Sharon Randall

Sharon Randall

Birthdays should be celebrated with somebody who loves you. Even if the “somebody” refuses to spend five hours on a plane breathing through a mask just to come sing “Happy Birthday.”

I adore my sister. We don’t always see eye-to-eye, but isn’t that how it is with family? You love being together, talking, laughing, telling stories, trying hard to avoid a fist fight.

My sister and I are like peas in a pod. Except when we’re like peas shot from peashooters aimed at each other’s eyes.

It started the day I was born. Bobbie was almost 6 years old, the apple of everyone’s eye. Then I showed up, a new bud on the family tree. Was it my fault I was adorable? Of course not.

She swears she was happy to share the spotlight. But she swears to lots of things that are not exactly true. For example:

The Christmas I was 4 and she was 10, I wanted a bride doll and she wanted a BB gun. Instead, she got the doll and I got a plastic tea set. She swears she gave that doll to me. No. She gave it to our cousin Sandy, who then helped her wrestle a BB gun away from our cousin Larry.

When I was 17, and Bobbie was 23, we spent a weekend at the beach, where I accidentally splashed her in the pool. She looked like a drowned rat.

Vowing to get even, she put her hair in pincurls, covered it with a wig, and challenged me to a dual in the bumper car arena.

Somehow, my bumper car accidentally rammed into her’s.

And her wig flew off and landed like a dead squirrel on the floor. When they stopped the cars to retrieve it for her, everybody laughed and hooted.

Bobbie swore I bumped her on purpose. No, I said, accidents happen.

Thirty years later, when I lost my first husband to cancer, Bobbie stayed by my side, cheered up my kids and let me rest. Then she took me to Mexico and made me pose for a photo with a live chimpanzee.

She doesn’t deny any of that. She’s proud of it. So am I.

Here’s my favorite story about my sister. Every word is true.

After seven years as a widow, I finally took my former editor to the Carolinas, to meet my family. Everybody liked him.

“If you don’t marry him,” Bobbie said, “I will.”

So I married him.

A year later, when we visited her again, Bobbie offered to let us use her car. We were leaving her house to run an errand when suddenly I recalled what she kept in the glove box of her car.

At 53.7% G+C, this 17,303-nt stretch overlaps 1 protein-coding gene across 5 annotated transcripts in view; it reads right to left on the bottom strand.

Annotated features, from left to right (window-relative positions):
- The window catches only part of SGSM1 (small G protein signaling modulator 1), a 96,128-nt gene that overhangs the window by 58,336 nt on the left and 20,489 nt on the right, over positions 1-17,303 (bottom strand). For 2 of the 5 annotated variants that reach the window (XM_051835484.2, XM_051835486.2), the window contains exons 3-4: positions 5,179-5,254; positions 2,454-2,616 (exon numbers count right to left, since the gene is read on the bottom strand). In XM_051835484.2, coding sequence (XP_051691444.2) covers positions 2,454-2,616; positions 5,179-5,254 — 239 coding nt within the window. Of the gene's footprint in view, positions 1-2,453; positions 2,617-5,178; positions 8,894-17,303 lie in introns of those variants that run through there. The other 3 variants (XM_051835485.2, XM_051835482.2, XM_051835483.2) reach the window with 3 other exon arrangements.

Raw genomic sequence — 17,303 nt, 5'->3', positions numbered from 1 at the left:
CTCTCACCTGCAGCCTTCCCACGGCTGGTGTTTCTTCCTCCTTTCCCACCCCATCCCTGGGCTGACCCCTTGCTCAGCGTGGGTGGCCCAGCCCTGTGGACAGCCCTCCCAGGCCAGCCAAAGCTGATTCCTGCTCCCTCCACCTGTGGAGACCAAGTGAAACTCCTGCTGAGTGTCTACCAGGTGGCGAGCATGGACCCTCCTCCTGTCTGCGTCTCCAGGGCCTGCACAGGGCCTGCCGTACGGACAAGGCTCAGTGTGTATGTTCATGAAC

“Wait here,” I told my husband. I ran inside where my sister was watching TV.

“Sissy,” I said, “your gun is still in the glove box!”

“Well, bring it in,” she said.

“I’m not touching it!”

“Fine!” she said. She followed me out to the car muttering words I won’t repeat.

My husband was sitting in the driver’s seat listening to a game on the radio. Bobbie opened the passenger door. Reaching for the glove box, she glanced back at me and hissed, “Wimp!”

What happened next was not my fault. As she leaned into the car, a gap between her back and her elastic waistband parted like the Red Sea. And I poured a Diet Pepsi down her pants.

Little did I know she already had the gun in her hand. When she whirled around and fired, my poor husband couldn’t see that she had missed me. Let me assure you, her pants were not the only ones that were wet.

Bobbie claims, if she’d killed me, she’d have been set free due to a justifiable defense called “the fool needed killing.”

The stories we tell about our loved ones reveal not only who they are, but why we love them.

My sister has a birthday soon.

We’ll celebrate apart, but near at heart. I’ll phone to sing “Happy Birthday,” and say “so glad you were born,” and remind her of stories she swears aren’t true.

I’ll promise to come see her again someday, in this world or the next. And she might promise not to shoot me.

But I doubt it.

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